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Lepanthes monoptera (Orchidaceae) Finca Estrella de Agua, PN Los Nevados, Quindio, Colombia. Jun 11, 2014 Colombia,Geotagged,Lepanthes monoptera,Single-Winged Lepanthes,Spring Click/tap to enlarge Species introCountry intro

Lepanthes monoptera (Orchidaceae)

Finca Estrella de Agua, PN Los Nevados, Quindio, Colombia. Jun 11, 2014

    comments (5)

  1. Lepanthes intonsa...close, but not quite :( Posted 8 days ago
    1. In similar fashion: Lepanthes monoptera Posted 8 days ago
      1. I know the feeling! Hell, look at Ophrys, one of the most studied genera of european orchids. For some experts, the genus contains more than 150 species, while for others (generally ones who use molecular data), there may be as few as 10!
        My personal feelings land somewhere in the middle, and for given species that I know relatively well, I have been able to observe, over many years and large populations, that there definitely is some intraspecific variation, which can sometimes be quite significant.
        But with Lepanthes, or any other speciose orchid genus I've only encountered through punctual observations while abroad, I really can't make informed judgement calls, unless I find a species that so perfectly matches my photos that there can be no reasonable doubts.
        Plus, the species barrier is really not much of a thing at all in orchids. Staying with the example of Ophrys, where up to 10 species can be found within a single hectare, there are many natural hybrids! These often have a very distinct look (sometimes even forming a spectrum themselves), while in Dactylorhiza, things are messier by at least one order of magnitude, species are much more poorly defined, and entire populations are often considered to be hybrid swarms!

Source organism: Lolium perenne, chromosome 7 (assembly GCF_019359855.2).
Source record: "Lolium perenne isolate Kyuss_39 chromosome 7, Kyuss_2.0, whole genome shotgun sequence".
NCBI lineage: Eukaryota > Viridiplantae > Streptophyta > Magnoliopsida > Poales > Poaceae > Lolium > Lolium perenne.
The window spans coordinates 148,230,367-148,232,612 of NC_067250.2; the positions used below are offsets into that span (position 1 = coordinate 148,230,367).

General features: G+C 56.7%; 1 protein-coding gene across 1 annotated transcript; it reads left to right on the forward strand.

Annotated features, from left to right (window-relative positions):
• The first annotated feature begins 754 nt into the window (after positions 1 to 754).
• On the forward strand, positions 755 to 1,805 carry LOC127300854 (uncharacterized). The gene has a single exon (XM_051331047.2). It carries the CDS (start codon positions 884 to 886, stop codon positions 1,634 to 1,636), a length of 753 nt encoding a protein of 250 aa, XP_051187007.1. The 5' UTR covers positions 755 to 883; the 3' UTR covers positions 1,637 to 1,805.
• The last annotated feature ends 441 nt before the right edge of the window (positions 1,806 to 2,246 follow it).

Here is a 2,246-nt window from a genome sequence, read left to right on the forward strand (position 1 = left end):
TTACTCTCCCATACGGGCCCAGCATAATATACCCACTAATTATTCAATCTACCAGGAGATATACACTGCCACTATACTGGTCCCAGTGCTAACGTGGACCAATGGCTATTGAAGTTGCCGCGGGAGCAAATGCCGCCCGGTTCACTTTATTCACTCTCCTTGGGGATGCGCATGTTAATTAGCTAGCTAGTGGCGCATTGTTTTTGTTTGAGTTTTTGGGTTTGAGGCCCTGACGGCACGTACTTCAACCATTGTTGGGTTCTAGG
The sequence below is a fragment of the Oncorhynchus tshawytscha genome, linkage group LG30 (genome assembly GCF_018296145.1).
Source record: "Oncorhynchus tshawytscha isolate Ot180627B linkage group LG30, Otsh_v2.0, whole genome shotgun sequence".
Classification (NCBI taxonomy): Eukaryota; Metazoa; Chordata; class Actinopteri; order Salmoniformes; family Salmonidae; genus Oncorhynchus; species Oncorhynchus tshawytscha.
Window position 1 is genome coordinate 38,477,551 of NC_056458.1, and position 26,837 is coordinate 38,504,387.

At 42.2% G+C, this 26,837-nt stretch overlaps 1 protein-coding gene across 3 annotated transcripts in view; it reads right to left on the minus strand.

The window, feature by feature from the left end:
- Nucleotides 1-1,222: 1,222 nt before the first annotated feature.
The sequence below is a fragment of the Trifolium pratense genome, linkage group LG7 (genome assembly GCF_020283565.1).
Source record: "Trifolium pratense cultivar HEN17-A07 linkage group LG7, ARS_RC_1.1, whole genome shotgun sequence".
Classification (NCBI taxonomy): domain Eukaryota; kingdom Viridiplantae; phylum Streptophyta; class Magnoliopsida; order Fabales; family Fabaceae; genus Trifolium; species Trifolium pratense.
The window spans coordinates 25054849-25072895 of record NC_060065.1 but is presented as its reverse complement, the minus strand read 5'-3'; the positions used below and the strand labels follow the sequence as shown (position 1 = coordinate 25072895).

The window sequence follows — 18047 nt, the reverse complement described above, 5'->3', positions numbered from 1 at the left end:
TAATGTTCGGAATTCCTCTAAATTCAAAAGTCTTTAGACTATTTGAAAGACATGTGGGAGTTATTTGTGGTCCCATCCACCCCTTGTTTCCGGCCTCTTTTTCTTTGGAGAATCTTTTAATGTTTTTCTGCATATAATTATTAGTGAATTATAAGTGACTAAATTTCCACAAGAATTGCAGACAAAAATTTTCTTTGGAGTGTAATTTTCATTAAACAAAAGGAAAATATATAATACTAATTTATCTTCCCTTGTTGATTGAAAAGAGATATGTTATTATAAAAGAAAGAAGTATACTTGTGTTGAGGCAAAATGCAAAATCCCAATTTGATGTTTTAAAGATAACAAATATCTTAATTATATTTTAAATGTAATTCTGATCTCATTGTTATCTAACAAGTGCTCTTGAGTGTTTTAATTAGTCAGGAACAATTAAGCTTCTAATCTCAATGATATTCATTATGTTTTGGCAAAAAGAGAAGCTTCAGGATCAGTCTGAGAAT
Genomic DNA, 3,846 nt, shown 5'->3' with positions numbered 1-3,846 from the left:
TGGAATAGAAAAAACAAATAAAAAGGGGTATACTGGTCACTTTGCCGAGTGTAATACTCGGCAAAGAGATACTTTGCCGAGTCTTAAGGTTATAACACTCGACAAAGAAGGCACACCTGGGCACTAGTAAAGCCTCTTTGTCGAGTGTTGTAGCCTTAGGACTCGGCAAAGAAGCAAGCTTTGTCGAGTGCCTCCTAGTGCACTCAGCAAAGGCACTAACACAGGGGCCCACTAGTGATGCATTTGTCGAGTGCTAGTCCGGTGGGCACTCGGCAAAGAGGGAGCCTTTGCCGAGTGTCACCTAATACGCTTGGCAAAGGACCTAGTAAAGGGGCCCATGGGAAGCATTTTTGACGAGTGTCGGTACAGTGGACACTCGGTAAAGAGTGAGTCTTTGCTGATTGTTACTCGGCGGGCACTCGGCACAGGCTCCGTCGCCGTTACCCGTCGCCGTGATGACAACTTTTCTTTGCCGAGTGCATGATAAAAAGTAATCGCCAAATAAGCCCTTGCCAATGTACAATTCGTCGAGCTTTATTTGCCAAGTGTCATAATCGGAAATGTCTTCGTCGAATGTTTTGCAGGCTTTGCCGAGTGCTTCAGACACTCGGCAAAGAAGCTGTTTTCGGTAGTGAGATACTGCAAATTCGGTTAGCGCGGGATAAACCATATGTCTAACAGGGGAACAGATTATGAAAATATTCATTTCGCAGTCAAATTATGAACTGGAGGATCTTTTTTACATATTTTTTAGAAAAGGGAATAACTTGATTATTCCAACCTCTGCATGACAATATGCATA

Lepanthes shares the same basic premise (many species occurring in close proximity) so I have to assume that the same possibility for natural hybrids exists. But, a) there are almost undoubtedly more species of Lepanthes than there are of Ophrys, and b) Lepanthes hasn't benefited from the centuries of attention that Ophrys has received to clearly identify distinct species (which are still being debated!). So in a nutshell, I fear the Lepanthes picture is likely to remain very complicated for the foreseeable future...
        Phew, sorry, this has long been a topic close to my heart, and I tend to ramble on and on...
        Posted 8 days ago, modified 8 days ago
        1. Found an expert who is sure that this is in fact Lepanthes monoptera. Posted 7 days ago
          1. Thanks again! Posted 6 days ago

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Lepanthes monoptera is a species of orchid found in the Andes of Colombia and Ecuador at elevations of 2500 to 3400 meters as a mini-miniature sized, cold growing epiphyte or terrestrial.

Species identified by Thibaud Aronson
View Thibaud Aronson's profile

By Thibaud Aronson

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Uploaded Dec 6, 2017. Captured Jun 10, 2014 14:48 in Unnamed Road, Ibagué, Tolima, Colombia.
  • PENTAX K-3
  • f/7.1
  • 1/6400s
  • ISO3200
  • 135mm